I read an article recently on the wonderful Introvert, Dear (get on it, fellow wallflowers) that began with the following: As an INFJ empath, you probably never feel more alone than when you’re in a room full of disingenuous people. You are never more at peace than when you’re connected with another highly empathic being. You seek comfort in the world of complex and abstract ideas. Your energy is often drained by those who lack empathy and compassion. It is revived by those in your tribe who truly ‘get’ you.
It really summed up the whole exercise of interaction perfectly for me. As a deeply introverted empath, I look to make strong connections with people, and I value meaningful conversations. If you try to engage me in small talk, please don’t be offended if my eyes start to glaze over and I begin to stare blankly into the distance; it’s not you, it’s me.
But, I digress.
Every once in a while, a fellow tribe member will cross my path, and we will instantly connect through brief yet whimsical interactions, and various forms of non-verbal communication, until one day we sit down and converse, and our inner flames ignite. Django Runyan is one such person with whom my energy is instantly revived. I find it incredible the depths to which we can venture in a conversation, despite our differences in background and upbringing; while I grew up in a small rural village in the midlands of Ireland, his childhood was spent on a beach in Hawaii, in a small hut with no electricity, together with his brother, and his “beatnik, hippie” parents.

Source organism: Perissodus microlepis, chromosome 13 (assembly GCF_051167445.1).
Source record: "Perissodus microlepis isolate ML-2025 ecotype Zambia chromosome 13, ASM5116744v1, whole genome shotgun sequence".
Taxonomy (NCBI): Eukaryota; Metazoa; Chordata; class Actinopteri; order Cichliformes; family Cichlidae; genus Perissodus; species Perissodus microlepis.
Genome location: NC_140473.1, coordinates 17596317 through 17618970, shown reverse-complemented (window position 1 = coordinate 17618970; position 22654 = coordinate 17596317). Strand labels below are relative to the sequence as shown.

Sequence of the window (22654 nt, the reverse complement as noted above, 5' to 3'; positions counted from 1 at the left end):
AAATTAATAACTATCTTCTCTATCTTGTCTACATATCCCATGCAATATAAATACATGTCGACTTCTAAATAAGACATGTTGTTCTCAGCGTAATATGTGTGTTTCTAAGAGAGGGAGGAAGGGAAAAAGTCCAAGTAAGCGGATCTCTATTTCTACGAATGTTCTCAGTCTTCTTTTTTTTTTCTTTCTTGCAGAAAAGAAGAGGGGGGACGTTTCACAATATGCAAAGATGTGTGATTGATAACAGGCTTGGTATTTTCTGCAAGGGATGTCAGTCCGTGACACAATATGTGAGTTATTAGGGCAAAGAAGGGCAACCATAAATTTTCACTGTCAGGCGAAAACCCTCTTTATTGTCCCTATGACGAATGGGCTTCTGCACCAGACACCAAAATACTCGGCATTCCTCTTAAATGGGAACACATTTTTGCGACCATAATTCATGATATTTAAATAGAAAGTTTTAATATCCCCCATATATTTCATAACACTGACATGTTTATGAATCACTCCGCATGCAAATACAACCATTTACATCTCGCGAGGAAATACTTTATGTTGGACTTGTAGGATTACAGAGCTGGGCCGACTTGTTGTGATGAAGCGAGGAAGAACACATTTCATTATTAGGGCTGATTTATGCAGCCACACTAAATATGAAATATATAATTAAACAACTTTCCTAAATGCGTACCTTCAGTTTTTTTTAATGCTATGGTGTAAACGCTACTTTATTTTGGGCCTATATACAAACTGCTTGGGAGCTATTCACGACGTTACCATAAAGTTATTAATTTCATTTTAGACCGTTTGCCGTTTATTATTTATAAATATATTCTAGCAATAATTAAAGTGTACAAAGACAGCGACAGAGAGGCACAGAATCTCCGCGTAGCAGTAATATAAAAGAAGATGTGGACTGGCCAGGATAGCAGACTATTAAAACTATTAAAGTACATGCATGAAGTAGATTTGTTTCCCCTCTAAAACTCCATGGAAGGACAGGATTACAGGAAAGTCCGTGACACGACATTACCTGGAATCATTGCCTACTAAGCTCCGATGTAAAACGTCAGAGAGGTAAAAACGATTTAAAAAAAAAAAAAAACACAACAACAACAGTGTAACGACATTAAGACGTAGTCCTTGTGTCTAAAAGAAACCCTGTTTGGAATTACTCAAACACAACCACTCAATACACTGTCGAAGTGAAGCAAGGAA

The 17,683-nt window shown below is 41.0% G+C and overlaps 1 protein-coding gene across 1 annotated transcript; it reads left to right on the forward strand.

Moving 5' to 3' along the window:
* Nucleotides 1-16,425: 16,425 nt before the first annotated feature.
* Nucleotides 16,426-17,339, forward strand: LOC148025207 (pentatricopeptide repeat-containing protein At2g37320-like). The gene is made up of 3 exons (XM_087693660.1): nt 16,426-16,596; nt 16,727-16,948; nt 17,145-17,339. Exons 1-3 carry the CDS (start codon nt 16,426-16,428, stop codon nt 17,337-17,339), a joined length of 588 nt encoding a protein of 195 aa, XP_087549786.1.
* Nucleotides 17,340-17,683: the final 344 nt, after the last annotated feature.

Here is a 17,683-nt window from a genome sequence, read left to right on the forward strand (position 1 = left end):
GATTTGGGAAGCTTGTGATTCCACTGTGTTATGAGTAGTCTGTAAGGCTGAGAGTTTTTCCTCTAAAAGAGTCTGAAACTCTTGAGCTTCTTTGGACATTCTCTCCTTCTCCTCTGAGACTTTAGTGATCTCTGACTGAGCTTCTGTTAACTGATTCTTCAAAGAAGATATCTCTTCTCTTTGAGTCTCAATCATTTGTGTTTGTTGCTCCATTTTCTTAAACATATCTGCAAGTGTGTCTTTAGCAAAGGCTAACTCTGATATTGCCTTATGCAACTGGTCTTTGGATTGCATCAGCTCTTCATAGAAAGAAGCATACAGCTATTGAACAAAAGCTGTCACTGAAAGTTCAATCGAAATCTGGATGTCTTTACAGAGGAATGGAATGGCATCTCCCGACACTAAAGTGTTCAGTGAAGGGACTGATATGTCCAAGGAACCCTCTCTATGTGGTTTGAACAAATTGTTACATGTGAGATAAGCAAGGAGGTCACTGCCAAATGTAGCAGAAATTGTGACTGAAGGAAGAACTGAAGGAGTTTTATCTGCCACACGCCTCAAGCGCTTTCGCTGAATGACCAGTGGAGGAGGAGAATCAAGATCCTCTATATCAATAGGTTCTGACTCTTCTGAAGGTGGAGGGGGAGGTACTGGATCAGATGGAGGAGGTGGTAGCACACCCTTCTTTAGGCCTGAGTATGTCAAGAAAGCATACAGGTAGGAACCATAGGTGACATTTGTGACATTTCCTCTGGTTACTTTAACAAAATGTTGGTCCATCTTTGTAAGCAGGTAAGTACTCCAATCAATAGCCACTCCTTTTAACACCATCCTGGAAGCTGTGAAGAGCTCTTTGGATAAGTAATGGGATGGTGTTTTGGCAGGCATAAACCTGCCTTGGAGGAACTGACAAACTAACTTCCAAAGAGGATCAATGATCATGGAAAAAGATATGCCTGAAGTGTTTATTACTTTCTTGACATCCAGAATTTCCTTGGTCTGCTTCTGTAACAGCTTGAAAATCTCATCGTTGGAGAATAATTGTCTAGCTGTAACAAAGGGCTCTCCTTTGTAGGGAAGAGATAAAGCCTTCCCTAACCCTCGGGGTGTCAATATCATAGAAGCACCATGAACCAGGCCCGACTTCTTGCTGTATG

Django is a Philosophy scholar, and an incredibly interesting character. We try to get together every so often for a coffee on our days off, to blow-off some steam, pick each other’s brains, and just contemplate life in general. I am always left feeling revitalised after that Tuesday afternoon caffeine fix with Django; I always make sure to thank him afterwards, but in case you’re reading this Padre, muchas gracias.
Django has been spreading the good word to our students also; he teaches two Philosophy classes each week where he and the students embark upon the most profound of inward expeditions; I’ve taken the liberty to observe some of his classes, and it’s incredible to witness the students ask such powerful and penetrating questions, pondering over life itself in their second language.
In the first class I observed, I witnessed a young university student discuss the idea of happiness with an older businessman; it literally gave me chills to hear this normally reserved young girl maintain that we should focus on our passions, and that which gives us the most pleasure in life, in order to be truly happy. Needless to say, the brash, materialistic executive was put in his place.
A couple of weeks ago I had the chance to sit in again, as Django and his class explored Ancient Greek Philosophy; I came across one quote in particular, that really struck a chord. Rather than dissecting and going into detail as to what it means for me (the caffeine is wearing off at this late hour of contemplation), I will just say that I think the desire for attainment can be downright dangerous, and often when we take for granted all that we have, we run the risk of losing it forever.
Anyway, I’ll leave it with you to ponder over, and perhaps you can go deeper over coffee with a fellow tribe member.
Keep inspiring, Django.
Do not spoil what you have by desiring what you have not; remember that what you now have was once among the things you only hoped for.